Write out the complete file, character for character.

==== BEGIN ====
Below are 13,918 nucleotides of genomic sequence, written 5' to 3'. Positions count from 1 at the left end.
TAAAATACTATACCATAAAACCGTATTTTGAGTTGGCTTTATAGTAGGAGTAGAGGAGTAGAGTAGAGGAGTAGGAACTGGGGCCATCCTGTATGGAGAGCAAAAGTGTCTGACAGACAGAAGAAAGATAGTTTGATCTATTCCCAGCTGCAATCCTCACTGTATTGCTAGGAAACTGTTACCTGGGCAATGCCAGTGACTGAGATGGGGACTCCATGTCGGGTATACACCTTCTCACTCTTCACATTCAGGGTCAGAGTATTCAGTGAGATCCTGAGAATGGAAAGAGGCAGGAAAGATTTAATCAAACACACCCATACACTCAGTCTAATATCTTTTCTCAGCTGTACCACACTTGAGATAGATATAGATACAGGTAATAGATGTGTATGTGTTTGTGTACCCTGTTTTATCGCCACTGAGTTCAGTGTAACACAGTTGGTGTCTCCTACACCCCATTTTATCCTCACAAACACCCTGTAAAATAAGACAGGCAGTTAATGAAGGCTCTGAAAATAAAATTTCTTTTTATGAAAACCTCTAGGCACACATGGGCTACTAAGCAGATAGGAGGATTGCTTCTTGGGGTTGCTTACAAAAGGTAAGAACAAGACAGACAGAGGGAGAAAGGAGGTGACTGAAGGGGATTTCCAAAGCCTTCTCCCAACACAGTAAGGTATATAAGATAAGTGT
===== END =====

Below are 13,918 nucleotides of genomic sequence, written 5' to 3'. Positions count from 1 at the left end.
TAAAATACTATACCATAAAACCGTATTTTGAGTTGGCTTTATAGTAGGAGTAGAGGAGTAGAGTAGAGGAGTAGGAACTGGGGCCATCCTGTATGGAGAGCAAAAGTGTCTGACAGACAGAAGAAAGATAGTTTGATCTATTCCCAGCTGCAATCCTCACTGTATTGCTAGGAAACTGTTACCTGGGCAATGCCAGTGACTGAGATGGGGACTCCATGTCGGGTATACACCTTCTCACTCTTCACATTCAGGGTCAGAGTATTCAGTGAGATCCTGAGAATGGAAAGAGGCAGGAAAGATTTAATCAAACACACCCATACACTCAGTCTAATATCTTTTCTCAGCTGTACCACACTTGAGATAGATATAGATACAGGTAATAGATGTGTATGTGTTTGTGTACCCTGTTTTATCGCCACTGAGTTCAGTGTAACACAGTTGGTGTCTCCTACACCCCATTTTATCCTCACAAACACCCTGTAAAATAAGACAGGCAGTTAATGAAGGCTCTGAAAATAAAATTTCTTTTTATGAAAACCTCTAGGCACACATGGGCTACTAAGCAGATAGGAGGATTGCTTCTTGGGGTTGCTTACAAAAGGTAAGAACAAGACAGACAGAGGGAGAAAGGAGGTGACTGAAGGGGATTTCCAAAGCCTTCTCCCAACACAGTAAGGTATATAAGATAAGTGT